Taking some time off over Christmas and New Year? Good for you, you deserve it.
But as small business owners, we never really get time off, do we? There’s always an email to be responded to or paperwork to be completed, regardless of the date.
So with a few days still to go until the big day, what can you do to make the most of your precious time off?
– Set up a tweet, Facebook status or email in advance to wish your followers and customers a happy Christmas on the 25th using software such as Hootsuite, TweetDeck or MailChimp (or others!).
– If you haven’t already, plan your January marketing now. Tease your customers with sales or special offers and get everything in place to try and avoid the expected January slump.
– No matter how busy you are, make sure you take at least a couple of days off and recharge your batteries. It will help you to get back on track and feel energised to move onwards and upwards in 2015.
Merry Christmas from O’Loughlin Marketing!
You’re a marketing army of one, so what will you do in 2015 to march your business forward? Here are some quick hints to think about when starting your marketing planning…
- Your audience – who were your customers in 2014? Are you trying to attract the same audience in 2015, or will it change?
- Your time – which of your marketing activities made the best use of your time in 2014, and will this be the same in 2015?
- Your methods – do you use tried and tested marketing methods, and how have these worked for you this year? For example, does word of mouth marketing get your best results, or do you get lots of responses from email marketing? How can you make the most of these methods in 2015?
- Your current marketing – have you reviewed your current marketing strategy and worked out what does or doesn’t work? This should be one of the first things you consider when starting to plan your 2015 marketing.
- Your campaigns – don’t forget that it is always ok to ask for help from fellow professionals!
When planning for the coming year, your plans should always include marketing. If you intend to make 2015 your biggest year in business to date, a good marketing strategy is essential.
Today marks Small Business Saturday in the UK. This grassroots campaign aims to “support, inspire and promote small businesses”, and can be seen up and down the country on high streets today.
It is campaigns such as this that all small businesses should get behind to help give themselves a sales and profile boost (especially before Christmas) and to show their standing with other local businesses. At this time of year in particular, sales are dominated by larger businesses with big marketing budgets, so a national campaign which is open to all small businesses helps to shift that focus, even if just on a temporary basis.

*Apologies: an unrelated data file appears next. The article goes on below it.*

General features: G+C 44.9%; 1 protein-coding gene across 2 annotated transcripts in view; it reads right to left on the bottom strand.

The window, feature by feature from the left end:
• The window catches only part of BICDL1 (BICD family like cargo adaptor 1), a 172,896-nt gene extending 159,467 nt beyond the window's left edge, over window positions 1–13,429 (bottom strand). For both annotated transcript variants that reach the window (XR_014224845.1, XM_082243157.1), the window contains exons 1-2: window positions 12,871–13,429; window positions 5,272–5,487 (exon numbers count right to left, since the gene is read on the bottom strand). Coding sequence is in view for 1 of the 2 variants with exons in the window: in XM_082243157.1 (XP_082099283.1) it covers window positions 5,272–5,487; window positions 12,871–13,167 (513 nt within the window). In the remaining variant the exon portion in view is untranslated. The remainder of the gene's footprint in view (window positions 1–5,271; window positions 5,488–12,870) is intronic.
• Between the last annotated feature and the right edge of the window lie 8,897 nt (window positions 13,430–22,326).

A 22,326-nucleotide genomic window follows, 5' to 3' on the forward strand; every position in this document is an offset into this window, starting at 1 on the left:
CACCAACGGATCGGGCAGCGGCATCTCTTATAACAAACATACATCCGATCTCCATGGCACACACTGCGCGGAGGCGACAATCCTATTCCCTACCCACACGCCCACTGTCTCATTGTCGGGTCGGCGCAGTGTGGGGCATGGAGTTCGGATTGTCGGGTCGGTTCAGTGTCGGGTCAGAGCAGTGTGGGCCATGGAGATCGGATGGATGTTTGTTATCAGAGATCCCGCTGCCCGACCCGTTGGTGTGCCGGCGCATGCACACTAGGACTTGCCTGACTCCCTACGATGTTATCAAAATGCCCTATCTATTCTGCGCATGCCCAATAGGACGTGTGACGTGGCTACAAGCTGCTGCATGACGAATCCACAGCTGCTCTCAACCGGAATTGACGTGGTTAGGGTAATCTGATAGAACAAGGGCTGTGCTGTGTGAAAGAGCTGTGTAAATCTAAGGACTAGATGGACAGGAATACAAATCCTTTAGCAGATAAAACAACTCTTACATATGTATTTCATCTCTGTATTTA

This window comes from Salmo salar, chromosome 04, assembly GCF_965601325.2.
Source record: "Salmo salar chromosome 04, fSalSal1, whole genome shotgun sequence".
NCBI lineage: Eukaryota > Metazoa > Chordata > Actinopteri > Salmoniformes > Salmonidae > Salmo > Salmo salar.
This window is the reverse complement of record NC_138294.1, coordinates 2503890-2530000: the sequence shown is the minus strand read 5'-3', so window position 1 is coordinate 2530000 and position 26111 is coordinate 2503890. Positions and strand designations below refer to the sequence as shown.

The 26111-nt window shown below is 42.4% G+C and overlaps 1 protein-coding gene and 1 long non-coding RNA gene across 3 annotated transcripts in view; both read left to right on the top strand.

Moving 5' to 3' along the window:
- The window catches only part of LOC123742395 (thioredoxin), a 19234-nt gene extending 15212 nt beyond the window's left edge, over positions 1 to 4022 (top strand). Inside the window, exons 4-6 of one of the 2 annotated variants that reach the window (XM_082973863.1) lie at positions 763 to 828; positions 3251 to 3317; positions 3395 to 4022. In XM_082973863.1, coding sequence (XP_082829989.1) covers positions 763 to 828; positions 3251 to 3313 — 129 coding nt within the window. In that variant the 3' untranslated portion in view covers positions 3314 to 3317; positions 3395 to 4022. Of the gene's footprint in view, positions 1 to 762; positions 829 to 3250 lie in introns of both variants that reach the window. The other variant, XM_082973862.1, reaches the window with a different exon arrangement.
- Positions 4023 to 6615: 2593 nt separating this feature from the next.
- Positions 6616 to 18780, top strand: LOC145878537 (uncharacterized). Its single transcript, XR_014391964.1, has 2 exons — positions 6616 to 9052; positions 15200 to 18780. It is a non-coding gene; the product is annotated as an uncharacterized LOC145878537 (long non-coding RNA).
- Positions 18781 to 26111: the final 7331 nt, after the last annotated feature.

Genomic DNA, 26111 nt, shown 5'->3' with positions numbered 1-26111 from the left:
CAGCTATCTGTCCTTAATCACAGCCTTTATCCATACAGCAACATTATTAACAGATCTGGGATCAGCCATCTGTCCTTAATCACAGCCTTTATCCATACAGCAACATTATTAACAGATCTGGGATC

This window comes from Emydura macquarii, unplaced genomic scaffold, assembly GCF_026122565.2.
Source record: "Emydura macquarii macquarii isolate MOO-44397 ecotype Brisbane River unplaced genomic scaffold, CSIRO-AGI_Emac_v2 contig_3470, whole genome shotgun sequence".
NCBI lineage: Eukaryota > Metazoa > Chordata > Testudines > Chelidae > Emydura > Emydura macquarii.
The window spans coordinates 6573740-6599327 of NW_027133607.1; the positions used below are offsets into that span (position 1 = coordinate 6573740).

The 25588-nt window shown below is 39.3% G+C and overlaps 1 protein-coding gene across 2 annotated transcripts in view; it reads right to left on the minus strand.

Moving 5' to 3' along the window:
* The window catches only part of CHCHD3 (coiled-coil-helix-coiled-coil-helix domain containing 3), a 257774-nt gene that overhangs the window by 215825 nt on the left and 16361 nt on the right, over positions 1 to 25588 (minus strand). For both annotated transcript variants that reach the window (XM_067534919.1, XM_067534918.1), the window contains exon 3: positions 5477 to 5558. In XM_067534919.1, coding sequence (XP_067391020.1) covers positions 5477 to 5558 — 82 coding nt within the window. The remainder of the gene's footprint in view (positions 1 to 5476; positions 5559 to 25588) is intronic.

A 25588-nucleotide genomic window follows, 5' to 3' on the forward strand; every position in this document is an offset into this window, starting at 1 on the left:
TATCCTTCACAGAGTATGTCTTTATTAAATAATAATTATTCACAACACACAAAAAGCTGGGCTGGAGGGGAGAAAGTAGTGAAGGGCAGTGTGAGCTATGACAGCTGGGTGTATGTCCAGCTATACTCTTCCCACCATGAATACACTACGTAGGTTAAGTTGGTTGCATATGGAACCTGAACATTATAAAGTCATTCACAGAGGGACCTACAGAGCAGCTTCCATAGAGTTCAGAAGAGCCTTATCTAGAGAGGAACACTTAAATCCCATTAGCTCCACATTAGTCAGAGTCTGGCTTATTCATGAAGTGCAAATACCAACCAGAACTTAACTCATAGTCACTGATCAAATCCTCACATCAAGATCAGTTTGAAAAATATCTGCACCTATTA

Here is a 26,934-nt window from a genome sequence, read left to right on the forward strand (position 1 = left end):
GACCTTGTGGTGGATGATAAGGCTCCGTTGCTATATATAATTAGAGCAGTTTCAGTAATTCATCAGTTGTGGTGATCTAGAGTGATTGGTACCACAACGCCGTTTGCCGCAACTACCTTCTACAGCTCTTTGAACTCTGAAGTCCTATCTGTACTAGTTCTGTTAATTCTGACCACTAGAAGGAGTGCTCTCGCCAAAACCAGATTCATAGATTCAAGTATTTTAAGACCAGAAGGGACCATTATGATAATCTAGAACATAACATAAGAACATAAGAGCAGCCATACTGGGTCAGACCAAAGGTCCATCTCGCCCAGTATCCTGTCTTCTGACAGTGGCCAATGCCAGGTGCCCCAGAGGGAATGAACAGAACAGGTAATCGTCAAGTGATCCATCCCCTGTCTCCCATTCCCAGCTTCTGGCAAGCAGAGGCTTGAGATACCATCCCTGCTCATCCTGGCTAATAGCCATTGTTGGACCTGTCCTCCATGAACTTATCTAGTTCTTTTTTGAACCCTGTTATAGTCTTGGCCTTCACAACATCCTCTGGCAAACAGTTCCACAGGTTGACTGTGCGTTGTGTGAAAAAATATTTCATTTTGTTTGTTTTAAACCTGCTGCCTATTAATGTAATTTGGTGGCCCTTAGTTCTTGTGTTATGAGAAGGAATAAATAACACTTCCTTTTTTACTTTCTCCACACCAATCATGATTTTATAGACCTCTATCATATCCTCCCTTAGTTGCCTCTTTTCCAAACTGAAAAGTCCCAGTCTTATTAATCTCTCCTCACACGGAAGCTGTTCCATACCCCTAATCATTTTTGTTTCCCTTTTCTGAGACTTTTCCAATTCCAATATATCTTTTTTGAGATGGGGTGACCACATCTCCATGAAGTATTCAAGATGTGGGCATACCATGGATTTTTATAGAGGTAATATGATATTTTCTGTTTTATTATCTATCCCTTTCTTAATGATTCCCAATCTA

So, if you haven’t been involved this year – there’s still time to use social media to show your support and promote your business.
Further information can be found on the Small Business Saturday website, at http://www.smallbusinesssaturdayuk.com
At this time of year, publications and experts start looking back at the year’s marketing campaigns and analysing their successes and failures. Media Week has a great analysis of the Top 10 Marketing Moments from this year, which is well worth a read for anyone involved in marketing their business.
What is clear from the article is the dominance of social media in current marketing. The most effective campaigns from the year have all had Twitter at their core, with the use of hashtags showing no sign of waning.
Whilst many Twitter campaigns are most successful when they appeal on a large scale (for businesses, usually with big marketing budgets), small businesses should take lessons from these campaigns and adapt them for their own use in 2015.
Three Quick Tips for Using Twitter in 2015
1. Look and listen – what are other businesses both locally and in your industry doing? What are your customers responding to? Investigate and then spend some time working out a strategy which works best both for you and your business.
2. What exists already for you to use? Realistically, it is not likely that a hashtag you use to promote your business will become popular globally! So look for popular local hashtags (i.e. #bedfordshirehour in my region) and join in on using them to extend the reach of your business to an already existent audience.
3. Don’t focus purely on sales. Nobody goes on Twitter to be sold to – you should adopt an approach which combines some sales with content which works for you and your business. This might be based on personality (see Innocent – @innocentdrinks – for one of the best examples of this) or providing a rounded view of your industry with articles and opinions from other sources. Either way, interesting content is key for keeping people engaged.
As also shown in the article, getting involved in charitable causes will also help to promote and show the human side of your business, so look out for an upcoming post on the best ways to do this.